Prolonged second stage of labor beyond historical definitions is associated with high rates of successful vaginal birth but increased risks of maternal and neonatal morbidity.1 Specifically, prolonging the second stage of labor is associated with increased maternal morbidity including postpartum hemorrhage, maternal febrile morbidity, infection, and perineal trauma. There is also increased neonatal morbidity including increased rates of 5-minute Apgar score less than 4 (except nulliparous women without an epidural), neonatal intensive care unit (NICU) admission, neonatal asphyxia in nulliparous women, and perinatal mortality for deliveries without an epidural; however, the overall absolute rates for both of these latter outcomes are low (less than 0.5%).1
In a workshop including the Society for Maternal-Fetal Medicine and the American College of Obstetricians and Gynecologists to prevent the first cesarean delivery, it was recommended that second-stage arrest could be defined after an additional hour: 4 and 3 hours for nulliparous women with and without an epidural, respectively, and 3 and 2 hours for multiparous women with and without an epidural, respectively.2 Clinical counseling and decision-making require weighing the likelihood of achieving vaginal birth with the risks of complications that can occur with increasing second-stage duration. Information on the risks of specific durations for second stage of labor is currently lacking.3,4 The aim of our study was to calculate the likelihood of vaginal birth without serious maternal or neonatal morbidity or mortality compared with birth with morbidity or mortality to assist in clinical decision-making.
MATERIALS AND METHODS
This was a retrospective analysis using the data from the Consortium on Safe Labor. The Consortium on Safe Labor was a retrospective study of electronic medical records from 12 U.S. sites, 2002–2008, with a main study aim of determining the optimal time for operative birth during the course of labor to minimize maternal and neonatal complications.5 Data were abstracted from the electronic medical record including demographic, medical, prenatal, antenatal, and labor and birth and neonatal information, and supplemented with maternal and newborn discharge summaries. Validation of four important variables was performed with manual chart review, including cesarean delivery for nonreassuring fetal heart rate tracing, asphyxia, NICU admission for respiratory conditions, and shoulder dystocia. The electronic medical records were demonstrated to be highly accurate with greater than 91% concordance for all subgroups and greater than 95% for most.5 Institutional review board approval was obtained by all participating institutions.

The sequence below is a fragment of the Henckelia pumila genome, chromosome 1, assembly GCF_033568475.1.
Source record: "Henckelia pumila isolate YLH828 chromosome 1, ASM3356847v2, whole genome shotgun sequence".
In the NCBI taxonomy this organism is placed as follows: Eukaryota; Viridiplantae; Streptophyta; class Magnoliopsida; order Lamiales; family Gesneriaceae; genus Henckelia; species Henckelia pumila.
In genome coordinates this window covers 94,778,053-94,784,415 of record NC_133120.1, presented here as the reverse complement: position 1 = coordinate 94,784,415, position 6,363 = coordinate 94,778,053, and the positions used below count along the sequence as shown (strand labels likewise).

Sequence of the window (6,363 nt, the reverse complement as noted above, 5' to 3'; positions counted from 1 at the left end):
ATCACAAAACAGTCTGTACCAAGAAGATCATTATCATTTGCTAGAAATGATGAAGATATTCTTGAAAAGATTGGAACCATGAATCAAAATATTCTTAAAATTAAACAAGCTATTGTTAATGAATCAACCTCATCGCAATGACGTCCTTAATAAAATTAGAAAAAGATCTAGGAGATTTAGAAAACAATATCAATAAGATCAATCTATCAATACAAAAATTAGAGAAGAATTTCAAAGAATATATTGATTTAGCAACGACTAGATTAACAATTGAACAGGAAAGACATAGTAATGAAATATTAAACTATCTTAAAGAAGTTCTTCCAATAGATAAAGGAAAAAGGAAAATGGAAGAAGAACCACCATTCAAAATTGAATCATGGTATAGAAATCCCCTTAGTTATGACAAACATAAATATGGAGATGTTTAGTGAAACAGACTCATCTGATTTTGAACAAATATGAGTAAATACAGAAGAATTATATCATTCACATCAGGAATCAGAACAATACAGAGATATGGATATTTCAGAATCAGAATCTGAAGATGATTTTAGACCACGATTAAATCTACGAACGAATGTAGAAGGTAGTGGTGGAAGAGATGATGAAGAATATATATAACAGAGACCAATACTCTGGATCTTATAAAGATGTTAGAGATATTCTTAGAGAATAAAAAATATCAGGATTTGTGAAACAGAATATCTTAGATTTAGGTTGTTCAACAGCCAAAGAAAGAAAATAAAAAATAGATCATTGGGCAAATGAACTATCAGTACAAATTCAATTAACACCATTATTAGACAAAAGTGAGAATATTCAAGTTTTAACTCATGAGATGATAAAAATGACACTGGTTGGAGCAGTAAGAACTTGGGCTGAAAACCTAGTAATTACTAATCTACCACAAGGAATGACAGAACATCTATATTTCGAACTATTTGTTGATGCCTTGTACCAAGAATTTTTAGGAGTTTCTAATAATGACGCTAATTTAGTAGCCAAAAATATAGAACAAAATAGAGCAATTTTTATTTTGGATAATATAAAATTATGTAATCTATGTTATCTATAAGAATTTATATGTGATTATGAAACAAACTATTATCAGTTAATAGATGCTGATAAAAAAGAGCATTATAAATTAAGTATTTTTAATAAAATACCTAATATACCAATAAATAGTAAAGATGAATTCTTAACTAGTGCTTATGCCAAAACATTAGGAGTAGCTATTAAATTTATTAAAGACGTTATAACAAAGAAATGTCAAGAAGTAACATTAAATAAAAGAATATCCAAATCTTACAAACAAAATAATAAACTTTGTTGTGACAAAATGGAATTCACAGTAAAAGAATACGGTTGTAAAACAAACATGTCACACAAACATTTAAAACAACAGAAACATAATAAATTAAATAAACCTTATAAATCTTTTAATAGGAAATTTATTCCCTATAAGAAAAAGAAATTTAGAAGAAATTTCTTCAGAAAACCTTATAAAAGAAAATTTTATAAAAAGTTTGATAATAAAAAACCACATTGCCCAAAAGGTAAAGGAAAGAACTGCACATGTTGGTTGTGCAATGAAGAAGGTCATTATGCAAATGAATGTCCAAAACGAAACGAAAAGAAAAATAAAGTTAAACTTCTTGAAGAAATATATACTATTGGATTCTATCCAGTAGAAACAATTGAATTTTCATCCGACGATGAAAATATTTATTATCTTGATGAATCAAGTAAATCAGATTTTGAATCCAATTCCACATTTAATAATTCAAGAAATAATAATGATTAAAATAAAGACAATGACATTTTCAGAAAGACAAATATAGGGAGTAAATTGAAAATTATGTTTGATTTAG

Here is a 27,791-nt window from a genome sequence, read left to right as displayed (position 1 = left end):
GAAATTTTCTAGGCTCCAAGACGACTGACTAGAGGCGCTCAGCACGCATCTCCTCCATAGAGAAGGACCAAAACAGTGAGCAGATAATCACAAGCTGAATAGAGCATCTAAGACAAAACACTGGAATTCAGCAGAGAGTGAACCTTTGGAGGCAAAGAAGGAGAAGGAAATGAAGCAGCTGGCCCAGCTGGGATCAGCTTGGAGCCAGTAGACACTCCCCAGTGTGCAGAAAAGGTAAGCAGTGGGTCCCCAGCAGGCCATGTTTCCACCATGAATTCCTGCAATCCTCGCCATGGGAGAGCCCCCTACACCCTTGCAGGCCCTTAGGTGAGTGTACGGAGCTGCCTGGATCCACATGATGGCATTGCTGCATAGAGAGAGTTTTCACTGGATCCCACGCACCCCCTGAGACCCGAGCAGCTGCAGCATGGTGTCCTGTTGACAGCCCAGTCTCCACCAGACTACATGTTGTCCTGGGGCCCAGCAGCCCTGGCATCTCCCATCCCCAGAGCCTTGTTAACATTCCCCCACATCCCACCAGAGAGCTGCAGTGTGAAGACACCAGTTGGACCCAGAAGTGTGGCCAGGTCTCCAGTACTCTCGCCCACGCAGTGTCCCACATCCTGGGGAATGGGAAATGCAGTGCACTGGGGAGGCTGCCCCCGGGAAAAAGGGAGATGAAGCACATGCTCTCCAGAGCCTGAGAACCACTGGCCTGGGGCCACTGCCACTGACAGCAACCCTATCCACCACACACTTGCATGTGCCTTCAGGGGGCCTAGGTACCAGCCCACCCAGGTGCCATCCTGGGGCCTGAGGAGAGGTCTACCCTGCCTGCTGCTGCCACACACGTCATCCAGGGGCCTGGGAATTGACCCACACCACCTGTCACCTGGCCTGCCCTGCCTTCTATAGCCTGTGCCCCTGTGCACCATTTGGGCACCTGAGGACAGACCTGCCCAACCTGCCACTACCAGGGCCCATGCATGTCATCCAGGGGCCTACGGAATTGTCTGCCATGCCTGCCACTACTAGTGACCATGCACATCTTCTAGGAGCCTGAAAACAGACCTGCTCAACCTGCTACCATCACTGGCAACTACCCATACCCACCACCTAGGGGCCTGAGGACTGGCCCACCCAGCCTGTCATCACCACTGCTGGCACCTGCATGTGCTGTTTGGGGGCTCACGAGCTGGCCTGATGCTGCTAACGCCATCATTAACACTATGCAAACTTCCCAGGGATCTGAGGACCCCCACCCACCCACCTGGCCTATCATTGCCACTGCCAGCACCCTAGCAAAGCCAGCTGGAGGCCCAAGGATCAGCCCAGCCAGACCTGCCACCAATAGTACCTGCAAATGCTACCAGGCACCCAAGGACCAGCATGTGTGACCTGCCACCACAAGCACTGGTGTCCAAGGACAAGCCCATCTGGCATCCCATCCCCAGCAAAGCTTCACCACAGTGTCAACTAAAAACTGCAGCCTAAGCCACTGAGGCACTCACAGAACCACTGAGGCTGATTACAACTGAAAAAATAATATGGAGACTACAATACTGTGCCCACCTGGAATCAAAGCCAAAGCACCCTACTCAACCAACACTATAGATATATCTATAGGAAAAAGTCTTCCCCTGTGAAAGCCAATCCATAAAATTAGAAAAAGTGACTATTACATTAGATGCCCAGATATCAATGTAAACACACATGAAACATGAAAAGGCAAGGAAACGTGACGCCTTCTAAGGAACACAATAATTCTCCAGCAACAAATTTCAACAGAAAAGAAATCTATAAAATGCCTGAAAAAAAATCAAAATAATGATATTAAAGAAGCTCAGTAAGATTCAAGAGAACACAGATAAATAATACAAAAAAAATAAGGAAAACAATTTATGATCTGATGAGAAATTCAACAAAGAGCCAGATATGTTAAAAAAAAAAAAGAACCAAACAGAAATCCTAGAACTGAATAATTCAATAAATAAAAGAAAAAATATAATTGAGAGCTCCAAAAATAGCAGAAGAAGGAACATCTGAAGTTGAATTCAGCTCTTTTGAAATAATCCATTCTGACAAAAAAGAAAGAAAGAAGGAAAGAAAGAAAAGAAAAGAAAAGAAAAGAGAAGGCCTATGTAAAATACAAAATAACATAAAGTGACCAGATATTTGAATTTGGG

In the current study analysis, we included all women who delivered a singleton, vertex, nonanomalous neonate at 36 weeks of gestation or greater. Women who had an antepartum stillbirth, prior uterine incision, or failed to reach the second stage of labor were excluded for a total of n=43,810 nulliparous and 59,605 multiparous women remaining for the present analysis. Details on the analytic cohort were previously published.1
Duration of the second stage of labor was calculated as the difference between the date and time of birth from the date and time of 10-cm cervical dilation as recorded in the maternal medical record. Spontaneous vaginal birth was chosen as the reference group because operative vaginal and cesarean deliveries are associated with increased maternal and neonatal morbidity.
When considering what would be the optimal duration of the second stage of labor, we considered any serious maternal or neonatal outcome as an event to be avoided. Therefore, an event was considered to have occurred if any of the outcomes were present. Maternal and neonatal outcomes were abstracted from the medical record. Composite maternal serious complications included postpartum hemorrhage, blood transfusion, cesarean hysterectomy, intensive care unit admission, and death. Composite neonatal serious complications included shoulder dystocia with fetal injury (clavicular fracture, Erb palsy, Klumpke palsy, and hypoxic–ischemic encephalopathy), need for continuous positive airway pressure resuscitation or higher, NICU length of stay greater than 72 hours, sepsis, pneumonia, hypoxic–ischemic encephalopathy or periventricular leukomalacia, seizure, intracranial hemorrhage or periventricular hemorrhage, asphyxia, or neonatal death.
Indications for cesarean delivery were as recorded in the electronic medical record and mapped into predefined categories as previously described.5
The duration of the second stage of labor and rates of mode of birth (spontaneous vaginal, operative vaginal and cesarean delivery) as well as rates of composite maternal and composite neonatal outcomes for deliveries were calculated for each parity (nulliparous or multiparous) and epidural status (yes or no). Rates were plotted for each 0.5-hour interval duration of the second stage of labor on bar graphs. The denominator included deliveries occurring during each 0.5-hour interval.
For remaining analyses, we estimated a composite complication for maternal and neonatal complications combined. We first estimated for a given duration of the second stage of labor the additional probability that a woman would achieve a vaginal delivery and how often morbidity occurred during a subsequent time interval of 0.5 hours with additional duration of the second stage beyond a certain time point.